Hillary Clinton’s book, It Takes a Village, is also about stewardship. Parents, family members and friends of persons with developmental disabilities and/or mental illness are that village. Without us, the creation of community living associations would not have occurred. And, without the stewardship of numerous associations, our loved ones would not have many of the services and opportunities they enjoy today.

The steward’s voices did reach communities and governments. Legislation was drafted and put in place to protect, recognize, educate and enhance the lives of people with developmental disabilities and/or mental illness.

The word retarded has been stricken from every association in Canada and is never heard in reference to people with developmental disabilities. Not by families, not by friends, not in communities and not by professionals.

Now we need to address the word “stigma”. The “stigma of mental illness”. Lose that word, the same way the stewards of the developmentally handicapped struck down the word “retarded”. Ill-chosen appellation breeds adverse thinking and ignorance.

Stigma and stagnation sound similar to me.

Some excellent sites to track the progress of developmental and mental health seervices in Ontario are:
Google: History of Developmental Services in Ontario, to see an extensive list, and The Ontario Mental Health Act (OMHA)

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{ 5 comments… read them below or add one }

jennifer mook-sang January 21, 2013 at 11:30 am

stewardship–what a great concept. and a word we don’t often hear. maybe someday it’ll be as pervalent as some of those other words you mentioned. thanks for sharing your experiences and ideas. i learn something everytime i read one of your posts. jennifer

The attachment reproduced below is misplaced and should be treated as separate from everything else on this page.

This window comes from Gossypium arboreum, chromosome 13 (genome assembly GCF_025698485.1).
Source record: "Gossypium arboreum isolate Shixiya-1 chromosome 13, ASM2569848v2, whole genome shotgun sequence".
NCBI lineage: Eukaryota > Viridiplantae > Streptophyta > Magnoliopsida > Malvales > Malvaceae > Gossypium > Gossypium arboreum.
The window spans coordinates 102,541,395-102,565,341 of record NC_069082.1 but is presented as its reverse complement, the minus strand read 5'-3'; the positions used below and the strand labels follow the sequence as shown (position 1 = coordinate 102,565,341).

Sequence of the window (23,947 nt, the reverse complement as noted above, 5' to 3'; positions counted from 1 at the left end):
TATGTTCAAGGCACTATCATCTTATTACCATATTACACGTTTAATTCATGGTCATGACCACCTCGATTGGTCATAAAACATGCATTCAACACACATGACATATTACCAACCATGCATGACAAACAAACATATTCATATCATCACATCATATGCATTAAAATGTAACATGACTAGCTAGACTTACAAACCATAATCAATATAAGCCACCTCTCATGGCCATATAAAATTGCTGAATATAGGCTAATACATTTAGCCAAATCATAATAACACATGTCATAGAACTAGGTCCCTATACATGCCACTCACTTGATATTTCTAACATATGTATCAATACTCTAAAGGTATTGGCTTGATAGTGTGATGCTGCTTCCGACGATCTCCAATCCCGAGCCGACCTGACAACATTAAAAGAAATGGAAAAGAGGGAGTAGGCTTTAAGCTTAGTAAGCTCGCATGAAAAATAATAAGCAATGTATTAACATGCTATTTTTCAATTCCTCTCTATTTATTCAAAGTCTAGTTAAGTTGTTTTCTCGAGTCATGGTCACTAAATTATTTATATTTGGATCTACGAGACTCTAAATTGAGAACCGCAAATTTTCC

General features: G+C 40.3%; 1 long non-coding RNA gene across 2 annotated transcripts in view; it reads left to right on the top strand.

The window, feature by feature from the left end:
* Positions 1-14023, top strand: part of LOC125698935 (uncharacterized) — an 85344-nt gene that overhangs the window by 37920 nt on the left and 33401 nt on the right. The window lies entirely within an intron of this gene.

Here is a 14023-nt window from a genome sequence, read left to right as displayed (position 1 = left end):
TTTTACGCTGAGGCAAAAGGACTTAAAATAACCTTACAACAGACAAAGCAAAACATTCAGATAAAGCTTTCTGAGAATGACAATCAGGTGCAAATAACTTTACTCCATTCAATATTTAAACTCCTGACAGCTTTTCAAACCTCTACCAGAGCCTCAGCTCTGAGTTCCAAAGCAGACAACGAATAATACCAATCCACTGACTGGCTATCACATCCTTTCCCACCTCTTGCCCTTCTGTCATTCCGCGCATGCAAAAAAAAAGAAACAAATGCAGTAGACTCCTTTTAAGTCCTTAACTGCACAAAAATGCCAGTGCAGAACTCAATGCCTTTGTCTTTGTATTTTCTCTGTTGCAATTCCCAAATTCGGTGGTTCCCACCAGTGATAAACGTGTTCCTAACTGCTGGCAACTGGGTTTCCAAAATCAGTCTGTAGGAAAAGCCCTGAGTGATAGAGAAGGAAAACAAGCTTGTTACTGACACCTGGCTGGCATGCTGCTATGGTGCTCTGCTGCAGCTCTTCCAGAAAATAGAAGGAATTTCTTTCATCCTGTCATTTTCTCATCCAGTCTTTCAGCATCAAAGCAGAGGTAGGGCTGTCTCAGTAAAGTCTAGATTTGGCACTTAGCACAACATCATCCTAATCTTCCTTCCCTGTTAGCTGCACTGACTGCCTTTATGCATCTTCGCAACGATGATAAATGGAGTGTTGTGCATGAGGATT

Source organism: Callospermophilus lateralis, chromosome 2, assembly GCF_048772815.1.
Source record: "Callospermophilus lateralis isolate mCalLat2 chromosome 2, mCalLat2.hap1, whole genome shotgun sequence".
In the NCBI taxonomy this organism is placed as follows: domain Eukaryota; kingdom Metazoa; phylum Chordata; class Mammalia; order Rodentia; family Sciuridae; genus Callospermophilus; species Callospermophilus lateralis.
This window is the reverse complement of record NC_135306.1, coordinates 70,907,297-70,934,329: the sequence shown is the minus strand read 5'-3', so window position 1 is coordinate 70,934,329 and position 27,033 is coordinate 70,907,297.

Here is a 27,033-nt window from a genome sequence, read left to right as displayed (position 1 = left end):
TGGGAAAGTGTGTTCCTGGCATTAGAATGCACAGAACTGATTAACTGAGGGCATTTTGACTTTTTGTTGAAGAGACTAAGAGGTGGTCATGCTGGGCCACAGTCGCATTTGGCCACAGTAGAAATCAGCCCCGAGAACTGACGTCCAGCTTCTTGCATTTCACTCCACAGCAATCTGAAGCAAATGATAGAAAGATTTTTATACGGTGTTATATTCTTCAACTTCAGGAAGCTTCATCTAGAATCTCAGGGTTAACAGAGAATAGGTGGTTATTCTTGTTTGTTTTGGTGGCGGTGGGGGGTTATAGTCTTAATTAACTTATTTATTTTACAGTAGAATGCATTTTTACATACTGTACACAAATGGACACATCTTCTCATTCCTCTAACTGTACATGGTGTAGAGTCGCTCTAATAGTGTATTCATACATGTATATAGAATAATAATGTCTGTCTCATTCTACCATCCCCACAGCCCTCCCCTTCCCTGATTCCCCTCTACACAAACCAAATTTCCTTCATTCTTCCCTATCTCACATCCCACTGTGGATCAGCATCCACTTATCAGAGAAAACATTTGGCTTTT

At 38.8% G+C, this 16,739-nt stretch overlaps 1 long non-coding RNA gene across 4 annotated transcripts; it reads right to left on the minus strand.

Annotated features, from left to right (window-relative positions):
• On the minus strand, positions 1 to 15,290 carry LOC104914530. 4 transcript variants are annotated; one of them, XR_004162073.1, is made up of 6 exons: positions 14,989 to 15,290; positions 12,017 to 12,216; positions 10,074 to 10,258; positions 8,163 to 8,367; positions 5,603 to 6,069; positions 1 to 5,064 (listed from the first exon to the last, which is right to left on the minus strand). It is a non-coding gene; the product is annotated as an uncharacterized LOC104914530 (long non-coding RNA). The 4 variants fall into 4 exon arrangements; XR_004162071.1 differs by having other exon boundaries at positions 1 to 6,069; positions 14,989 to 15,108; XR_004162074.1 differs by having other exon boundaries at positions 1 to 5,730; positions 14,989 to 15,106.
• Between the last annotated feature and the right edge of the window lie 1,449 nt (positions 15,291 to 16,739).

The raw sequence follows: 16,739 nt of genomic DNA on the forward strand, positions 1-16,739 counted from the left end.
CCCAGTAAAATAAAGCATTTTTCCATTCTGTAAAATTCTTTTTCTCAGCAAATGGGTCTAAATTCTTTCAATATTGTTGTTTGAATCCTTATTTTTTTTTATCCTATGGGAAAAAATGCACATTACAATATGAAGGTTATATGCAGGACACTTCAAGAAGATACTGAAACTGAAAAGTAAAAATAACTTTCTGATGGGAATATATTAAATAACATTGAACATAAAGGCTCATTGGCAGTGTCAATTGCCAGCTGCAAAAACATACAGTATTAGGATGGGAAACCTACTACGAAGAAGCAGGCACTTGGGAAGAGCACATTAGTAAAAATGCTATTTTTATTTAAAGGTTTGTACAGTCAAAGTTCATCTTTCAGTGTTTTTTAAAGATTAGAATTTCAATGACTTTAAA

Donna Kirk January 21, 2013 at 4:06 pm

Thanks, Jennifer. Your comments are appreciated. It’s so good to hear from readers.


Patricia January 25, 2013 at 11:25 am

your book is amazing I purchased it 2 days ago and i am almost done. thank you for writting it. I don’t know how you survived going through the mental health system back then. even today with so much more known about mental health and how to treat it, it is still an unbelivably difficult journey. i thank you for giving me the strength to continue.


Donna Kirk January 25, 2013 at 12:28 pm

Patricia, Thank you so much for buying Finding Matthew. Your comment is very humbling. Yes, Matthew’s journey was difficult for him and for us, but we loved him and of course, still do.


Nellie J. Pruitt June 29, 2013 at 2:40 am

“High Quality Educational and Therapeutic Care Options for Special Needs Students” Guest: Andy Anderson Raising a special needs child often presents parents with challenging therapeutic and educational decisions. Andy Anderson joins our guest host, Dr. Michelle, to talk about how The Independent Small Programs Alliance (ISPA), a consortium of small therapeutic programs, is yielding big results for special needs youth with autism, Down Syndrome and other developmental disabilities. Founded by Anderson in 2005, ISPA members are among the highest quality educationally and clinically-based programs and schools in the US and abroad. They form an umbrella of hope for families in the US and abroad.